The Woman Who Gave It to Bill Keller About Twitter—on Twitter

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Zeynep Tufekci (@techsoc) is a University of North Carolina sociologist of technology who occasionally writes for this website. Bill Keller (@nytkeller) is the outgoing executive editor of the New York Times. About an hour ago on Twitter, after Tufekci said research didn't support Keller's view that social media hurt real-world sociality, Keller shot back, "Um, did you plan on linking to the research?" At which point, Tufekci barraged him with a host of links showing that, at the very least, social media has no negative impact on people's social lives, and it might even make them better.

Keller challenged the wrong person to do some linking because our experience of Tufekci leads me to believe that she knows the academic research about social media backwards and forwards. But, if you think Twitter makes people act stupidly, you don't expect that a challenge will be met by citation after citation.

So far, Keller has not responded to Tufekci's research links. My favorite comment was doctoral student and blogger Aaron Bady, who wrote of the exchange, "I feel like I just saw pull Marshall McLuhan out from behind a movie poster."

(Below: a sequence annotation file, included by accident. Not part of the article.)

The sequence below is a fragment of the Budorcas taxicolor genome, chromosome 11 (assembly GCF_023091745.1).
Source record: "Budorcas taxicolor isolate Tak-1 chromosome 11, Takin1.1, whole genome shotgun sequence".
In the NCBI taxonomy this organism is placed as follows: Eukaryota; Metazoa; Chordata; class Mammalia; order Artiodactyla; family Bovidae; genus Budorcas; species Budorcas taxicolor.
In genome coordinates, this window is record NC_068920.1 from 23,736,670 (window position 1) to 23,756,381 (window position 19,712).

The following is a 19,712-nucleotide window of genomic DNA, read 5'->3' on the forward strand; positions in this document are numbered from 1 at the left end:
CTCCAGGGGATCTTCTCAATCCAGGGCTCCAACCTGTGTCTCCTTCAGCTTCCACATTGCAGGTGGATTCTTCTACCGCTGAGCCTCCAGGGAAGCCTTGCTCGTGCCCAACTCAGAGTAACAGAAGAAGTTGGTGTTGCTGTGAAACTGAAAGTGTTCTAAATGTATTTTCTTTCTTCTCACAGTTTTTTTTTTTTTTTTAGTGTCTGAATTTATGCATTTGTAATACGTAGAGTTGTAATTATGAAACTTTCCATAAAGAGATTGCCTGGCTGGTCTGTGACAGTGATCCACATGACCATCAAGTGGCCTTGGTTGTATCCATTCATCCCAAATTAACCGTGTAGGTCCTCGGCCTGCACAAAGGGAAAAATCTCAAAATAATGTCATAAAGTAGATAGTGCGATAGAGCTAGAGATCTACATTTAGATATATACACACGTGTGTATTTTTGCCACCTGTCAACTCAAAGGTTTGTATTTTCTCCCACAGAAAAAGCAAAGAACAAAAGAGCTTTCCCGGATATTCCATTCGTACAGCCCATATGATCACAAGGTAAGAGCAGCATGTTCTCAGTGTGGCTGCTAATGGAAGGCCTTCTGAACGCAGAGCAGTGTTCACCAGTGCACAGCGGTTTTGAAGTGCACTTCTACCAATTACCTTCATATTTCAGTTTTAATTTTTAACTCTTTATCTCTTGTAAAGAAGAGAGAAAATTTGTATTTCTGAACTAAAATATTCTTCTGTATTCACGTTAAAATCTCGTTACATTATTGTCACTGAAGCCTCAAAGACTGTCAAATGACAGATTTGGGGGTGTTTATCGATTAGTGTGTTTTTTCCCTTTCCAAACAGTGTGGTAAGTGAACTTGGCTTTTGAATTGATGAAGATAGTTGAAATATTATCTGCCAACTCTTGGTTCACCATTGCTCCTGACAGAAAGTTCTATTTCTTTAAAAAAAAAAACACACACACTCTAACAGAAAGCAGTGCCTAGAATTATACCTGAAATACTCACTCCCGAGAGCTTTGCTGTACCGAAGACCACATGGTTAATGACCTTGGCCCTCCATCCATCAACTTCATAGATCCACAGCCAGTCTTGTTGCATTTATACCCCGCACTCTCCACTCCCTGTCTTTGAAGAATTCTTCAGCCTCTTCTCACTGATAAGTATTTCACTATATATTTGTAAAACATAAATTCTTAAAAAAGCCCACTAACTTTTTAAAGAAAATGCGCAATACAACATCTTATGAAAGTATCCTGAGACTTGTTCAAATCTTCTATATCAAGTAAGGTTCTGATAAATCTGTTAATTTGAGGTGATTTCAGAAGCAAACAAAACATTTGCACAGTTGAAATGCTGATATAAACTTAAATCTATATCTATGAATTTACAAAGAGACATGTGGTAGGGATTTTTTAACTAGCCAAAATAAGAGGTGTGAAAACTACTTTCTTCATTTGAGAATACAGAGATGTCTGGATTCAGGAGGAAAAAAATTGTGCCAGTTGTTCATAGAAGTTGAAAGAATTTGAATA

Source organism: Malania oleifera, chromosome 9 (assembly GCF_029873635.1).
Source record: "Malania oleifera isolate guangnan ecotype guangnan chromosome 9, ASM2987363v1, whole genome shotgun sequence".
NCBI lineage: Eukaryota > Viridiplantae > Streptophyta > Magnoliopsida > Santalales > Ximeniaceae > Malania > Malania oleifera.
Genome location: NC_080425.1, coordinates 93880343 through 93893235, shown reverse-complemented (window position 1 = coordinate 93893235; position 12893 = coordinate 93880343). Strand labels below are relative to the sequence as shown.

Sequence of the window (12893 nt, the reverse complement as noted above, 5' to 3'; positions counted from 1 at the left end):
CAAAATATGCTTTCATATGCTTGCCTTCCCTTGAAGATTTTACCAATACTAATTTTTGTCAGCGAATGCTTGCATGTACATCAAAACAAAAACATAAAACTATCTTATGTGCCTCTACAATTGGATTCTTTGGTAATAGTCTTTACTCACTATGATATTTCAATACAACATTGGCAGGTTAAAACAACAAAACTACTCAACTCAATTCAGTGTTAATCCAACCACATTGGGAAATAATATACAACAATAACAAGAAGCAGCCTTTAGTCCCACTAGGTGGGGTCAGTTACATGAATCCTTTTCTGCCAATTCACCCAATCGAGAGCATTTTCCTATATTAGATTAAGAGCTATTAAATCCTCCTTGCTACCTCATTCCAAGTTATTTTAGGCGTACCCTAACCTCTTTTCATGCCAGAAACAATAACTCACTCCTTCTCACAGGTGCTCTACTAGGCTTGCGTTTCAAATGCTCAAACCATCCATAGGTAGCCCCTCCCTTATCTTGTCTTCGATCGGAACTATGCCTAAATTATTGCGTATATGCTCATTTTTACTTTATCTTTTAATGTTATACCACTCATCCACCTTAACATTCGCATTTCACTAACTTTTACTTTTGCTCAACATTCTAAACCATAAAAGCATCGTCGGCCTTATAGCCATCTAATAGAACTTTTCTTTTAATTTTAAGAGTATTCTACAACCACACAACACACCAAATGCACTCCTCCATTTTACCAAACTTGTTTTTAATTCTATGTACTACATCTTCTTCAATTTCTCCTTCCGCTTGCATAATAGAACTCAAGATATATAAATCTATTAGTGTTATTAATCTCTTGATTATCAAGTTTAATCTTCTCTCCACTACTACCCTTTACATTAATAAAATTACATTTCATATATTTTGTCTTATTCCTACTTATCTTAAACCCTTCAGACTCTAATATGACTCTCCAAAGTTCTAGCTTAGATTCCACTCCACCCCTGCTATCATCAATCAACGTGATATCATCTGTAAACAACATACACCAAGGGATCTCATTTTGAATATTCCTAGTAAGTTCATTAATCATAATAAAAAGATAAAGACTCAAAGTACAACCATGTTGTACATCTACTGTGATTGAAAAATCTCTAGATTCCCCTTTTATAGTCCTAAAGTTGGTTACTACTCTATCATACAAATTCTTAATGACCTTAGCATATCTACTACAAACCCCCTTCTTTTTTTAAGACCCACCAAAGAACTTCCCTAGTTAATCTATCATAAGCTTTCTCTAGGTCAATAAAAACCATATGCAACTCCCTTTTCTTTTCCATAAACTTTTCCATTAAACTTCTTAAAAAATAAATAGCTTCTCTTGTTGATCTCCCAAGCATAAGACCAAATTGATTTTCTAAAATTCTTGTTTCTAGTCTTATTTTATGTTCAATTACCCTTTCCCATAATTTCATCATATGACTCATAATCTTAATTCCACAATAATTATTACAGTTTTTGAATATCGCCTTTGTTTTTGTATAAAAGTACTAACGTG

Update! Keller responded quite graciously, I would say. " Thanks. I'll take a look when get a little time," he tweeted.

Here's the exchange (and for those who can't see the embed, here's the Storify link):

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Alexis C. Madrigal

Alexis Madrigal is the deputy editor of TheAtlantic.com. He's the author of Powering the Dream: The History and Promise of Green Technology. More

The New York Observer has called Madrigal "for all intents and purposes, the perfect modern reporter." He co-founded Longshot magazine, a high-speed media experiment that garnered attention from The New York Times, The Wall Street Journal, and the BBC. While at Wired.com, he built Wired Science into one of the most popular blogs in the world. The site was nominated for best magazine blog by the MPA and best science website in the 2009 Webby Awards. He also co-founded Haiti ReWired, a groundbreaking community dedicated to the discussion of technology, infrastructure, and the future of Haiti.

He's spoken at Stanford, CalTech, Berkeley, SXSW, E3, and the National Renewable Energy Laboratory, and his writing was anthologized in Best Technology Writing 2010 (Yale University Press).

Madrigal is a visiting scholar at the University of California at Berkeley's Office for the History of Science and Technology. Born in Mexico City, he grew up in the exurbs north of Portland, Oregon, and now lives in Oakland.

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